FAIRFIELD, Conn. – Better communication: Those two words sum up what Fairfield will need the next time it faces a storm such as Hurricane Irene or the Halloween weekend snowstorm, according to Art Reid, deputy fire chief and assistant emergency manager.
Reid gave a report on the two storms to the Board of Selectmen on Wednesday night. Although Fairfield’s emergency agencies “worked very well together” during the storms, he said they can still communicate better among themselves as well as with the state, utilities and the public.
Most of the work Reid suggested involves better communication with state agencies and utilities, especially United Illuminating. First Selectman Michael Tetreau expressed frustration that although the electric company had representatives in the town’s emergency operations center, even they had trouble getting information from within the company.
“We’re improving our process,” Tetreau said. “And through that we’ll make UI improve theirs.”
As for the public, Reid said he has mostly received a good response from residents about getting information. But he suggested that more people sign up for the town’s Reverse 911 system. The automatic call service goes directly to all registered landlines. Reid said he hopes more Fairfielders register their cellphones on the list as well. Those interested can add their phone numbers at the Fairfield Police website.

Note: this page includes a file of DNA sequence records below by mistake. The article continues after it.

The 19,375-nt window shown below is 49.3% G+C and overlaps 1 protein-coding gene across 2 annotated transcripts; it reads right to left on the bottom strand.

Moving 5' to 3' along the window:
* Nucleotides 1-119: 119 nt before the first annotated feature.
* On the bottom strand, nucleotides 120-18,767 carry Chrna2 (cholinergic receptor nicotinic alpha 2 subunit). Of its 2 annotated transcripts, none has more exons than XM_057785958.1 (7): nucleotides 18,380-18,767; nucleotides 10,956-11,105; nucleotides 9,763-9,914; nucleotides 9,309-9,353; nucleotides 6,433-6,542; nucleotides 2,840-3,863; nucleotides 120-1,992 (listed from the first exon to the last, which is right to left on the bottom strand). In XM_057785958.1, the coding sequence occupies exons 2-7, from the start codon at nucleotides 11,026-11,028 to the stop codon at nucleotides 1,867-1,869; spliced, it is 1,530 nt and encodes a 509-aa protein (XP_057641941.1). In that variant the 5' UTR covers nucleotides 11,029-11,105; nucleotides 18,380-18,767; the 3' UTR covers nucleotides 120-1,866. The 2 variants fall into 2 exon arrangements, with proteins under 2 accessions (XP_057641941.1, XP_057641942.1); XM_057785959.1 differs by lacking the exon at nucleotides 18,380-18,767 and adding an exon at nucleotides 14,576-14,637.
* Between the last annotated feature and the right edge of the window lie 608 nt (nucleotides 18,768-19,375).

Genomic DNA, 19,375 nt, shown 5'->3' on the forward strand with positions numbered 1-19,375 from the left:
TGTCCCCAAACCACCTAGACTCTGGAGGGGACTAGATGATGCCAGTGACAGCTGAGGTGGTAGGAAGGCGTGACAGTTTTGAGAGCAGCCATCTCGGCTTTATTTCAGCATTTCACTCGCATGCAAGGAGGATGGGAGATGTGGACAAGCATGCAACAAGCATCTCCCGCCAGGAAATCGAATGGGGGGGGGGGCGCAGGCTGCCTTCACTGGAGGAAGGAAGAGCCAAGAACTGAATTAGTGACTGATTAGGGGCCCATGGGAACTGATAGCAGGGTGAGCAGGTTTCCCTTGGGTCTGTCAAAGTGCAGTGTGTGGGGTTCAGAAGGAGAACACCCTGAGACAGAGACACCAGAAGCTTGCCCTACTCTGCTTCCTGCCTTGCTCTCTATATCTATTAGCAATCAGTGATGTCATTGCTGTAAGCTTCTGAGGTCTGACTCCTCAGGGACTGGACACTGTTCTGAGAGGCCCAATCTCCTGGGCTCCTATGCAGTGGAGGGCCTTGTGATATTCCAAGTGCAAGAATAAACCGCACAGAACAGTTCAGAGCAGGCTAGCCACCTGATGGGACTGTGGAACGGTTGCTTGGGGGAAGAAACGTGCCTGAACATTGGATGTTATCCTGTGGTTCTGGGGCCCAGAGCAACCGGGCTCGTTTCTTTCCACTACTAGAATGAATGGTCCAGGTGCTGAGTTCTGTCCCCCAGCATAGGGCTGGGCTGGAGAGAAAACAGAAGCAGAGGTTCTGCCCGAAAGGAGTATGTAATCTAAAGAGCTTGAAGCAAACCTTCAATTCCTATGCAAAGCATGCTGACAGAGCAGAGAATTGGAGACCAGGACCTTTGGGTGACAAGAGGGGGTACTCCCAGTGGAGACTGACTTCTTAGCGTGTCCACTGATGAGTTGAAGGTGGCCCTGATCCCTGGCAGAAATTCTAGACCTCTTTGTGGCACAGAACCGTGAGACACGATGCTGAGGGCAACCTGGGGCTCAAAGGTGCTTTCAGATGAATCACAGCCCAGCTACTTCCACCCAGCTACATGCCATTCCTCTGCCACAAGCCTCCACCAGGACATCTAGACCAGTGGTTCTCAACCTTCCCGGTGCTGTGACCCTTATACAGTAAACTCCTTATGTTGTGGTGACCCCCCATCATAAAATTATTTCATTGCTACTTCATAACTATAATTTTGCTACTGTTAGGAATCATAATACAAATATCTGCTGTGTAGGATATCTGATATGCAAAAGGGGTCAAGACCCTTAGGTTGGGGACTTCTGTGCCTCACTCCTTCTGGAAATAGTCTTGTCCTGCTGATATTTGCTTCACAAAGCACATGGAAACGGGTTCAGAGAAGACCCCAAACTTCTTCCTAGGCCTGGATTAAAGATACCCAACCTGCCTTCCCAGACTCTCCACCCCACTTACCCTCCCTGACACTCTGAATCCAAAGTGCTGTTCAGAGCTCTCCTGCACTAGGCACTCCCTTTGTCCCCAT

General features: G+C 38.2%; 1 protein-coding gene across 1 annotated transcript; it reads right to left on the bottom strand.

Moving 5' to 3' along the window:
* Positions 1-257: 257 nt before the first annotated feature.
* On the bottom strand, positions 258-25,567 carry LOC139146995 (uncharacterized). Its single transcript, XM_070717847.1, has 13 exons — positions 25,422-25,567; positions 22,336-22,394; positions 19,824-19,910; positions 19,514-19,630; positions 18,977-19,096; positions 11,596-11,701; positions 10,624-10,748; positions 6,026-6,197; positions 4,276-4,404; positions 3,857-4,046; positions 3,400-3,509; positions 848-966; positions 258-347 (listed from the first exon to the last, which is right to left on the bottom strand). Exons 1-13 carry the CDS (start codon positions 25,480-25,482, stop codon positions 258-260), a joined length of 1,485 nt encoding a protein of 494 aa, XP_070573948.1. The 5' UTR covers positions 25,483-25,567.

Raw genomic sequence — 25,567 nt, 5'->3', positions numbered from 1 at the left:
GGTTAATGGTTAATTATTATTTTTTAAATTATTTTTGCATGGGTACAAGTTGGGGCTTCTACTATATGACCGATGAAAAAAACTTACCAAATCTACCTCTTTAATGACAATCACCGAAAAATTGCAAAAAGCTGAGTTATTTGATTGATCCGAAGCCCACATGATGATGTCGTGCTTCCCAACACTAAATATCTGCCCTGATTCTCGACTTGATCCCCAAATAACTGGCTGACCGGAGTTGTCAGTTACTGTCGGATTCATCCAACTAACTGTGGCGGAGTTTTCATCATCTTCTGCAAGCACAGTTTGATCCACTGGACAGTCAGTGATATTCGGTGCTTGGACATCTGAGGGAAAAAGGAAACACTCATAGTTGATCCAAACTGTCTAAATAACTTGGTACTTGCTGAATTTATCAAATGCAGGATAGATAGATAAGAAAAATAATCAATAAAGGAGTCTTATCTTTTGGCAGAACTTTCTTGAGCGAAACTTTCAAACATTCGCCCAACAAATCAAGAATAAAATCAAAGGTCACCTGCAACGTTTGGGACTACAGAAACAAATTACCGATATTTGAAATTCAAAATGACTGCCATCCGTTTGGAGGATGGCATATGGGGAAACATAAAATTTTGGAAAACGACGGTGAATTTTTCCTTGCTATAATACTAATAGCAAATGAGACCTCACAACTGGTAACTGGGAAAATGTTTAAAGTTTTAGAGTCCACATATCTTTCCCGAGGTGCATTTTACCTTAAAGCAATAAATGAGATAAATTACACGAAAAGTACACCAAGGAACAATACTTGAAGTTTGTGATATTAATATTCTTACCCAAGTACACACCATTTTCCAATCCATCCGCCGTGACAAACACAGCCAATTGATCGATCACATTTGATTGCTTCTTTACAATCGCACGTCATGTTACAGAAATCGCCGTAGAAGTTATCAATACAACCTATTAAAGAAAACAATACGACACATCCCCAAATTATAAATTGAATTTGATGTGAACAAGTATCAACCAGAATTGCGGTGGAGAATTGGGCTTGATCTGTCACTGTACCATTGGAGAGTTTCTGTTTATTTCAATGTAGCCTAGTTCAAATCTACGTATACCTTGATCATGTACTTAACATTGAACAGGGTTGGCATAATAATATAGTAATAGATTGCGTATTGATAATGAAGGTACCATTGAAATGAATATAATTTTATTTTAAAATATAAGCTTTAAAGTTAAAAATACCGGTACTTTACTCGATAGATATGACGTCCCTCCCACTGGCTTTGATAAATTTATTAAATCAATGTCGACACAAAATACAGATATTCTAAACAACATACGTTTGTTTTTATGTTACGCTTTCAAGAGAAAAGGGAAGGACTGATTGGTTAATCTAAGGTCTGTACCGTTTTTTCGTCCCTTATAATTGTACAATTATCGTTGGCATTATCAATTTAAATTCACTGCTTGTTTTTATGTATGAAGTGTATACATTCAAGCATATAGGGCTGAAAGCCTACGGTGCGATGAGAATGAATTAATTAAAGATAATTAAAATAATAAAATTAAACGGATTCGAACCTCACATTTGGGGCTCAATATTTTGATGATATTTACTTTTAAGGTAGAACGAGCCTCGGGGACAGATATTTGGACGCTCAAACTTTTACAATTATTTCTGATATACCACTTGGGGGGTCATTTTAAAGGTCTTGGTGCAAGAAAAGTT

The selectmen praised the police and fire departments’ use of mobile posts on Black Rock Turnpike and Stratfield Road to get information out to people without power and phones. They suggested setting up designated spots across town where people can go in such an emergency. Those spots would be announced before a storm hits.
Within the town government, Reid said Fairfield’s department heads could work better with the Board of Education on making sure schools are set up as shelters and deciding whether to cancel classes. Selectman James Walsh also asked whether the town could keep better track of road closures. Reid said he and the Department of Public Works is working to use its computer system to add that function.
“I know we have the technology in place, we need to just work on how we coordinate all this,” Reid said. “It can be done. It’s not going to be done next week, but we’re going in that direction.”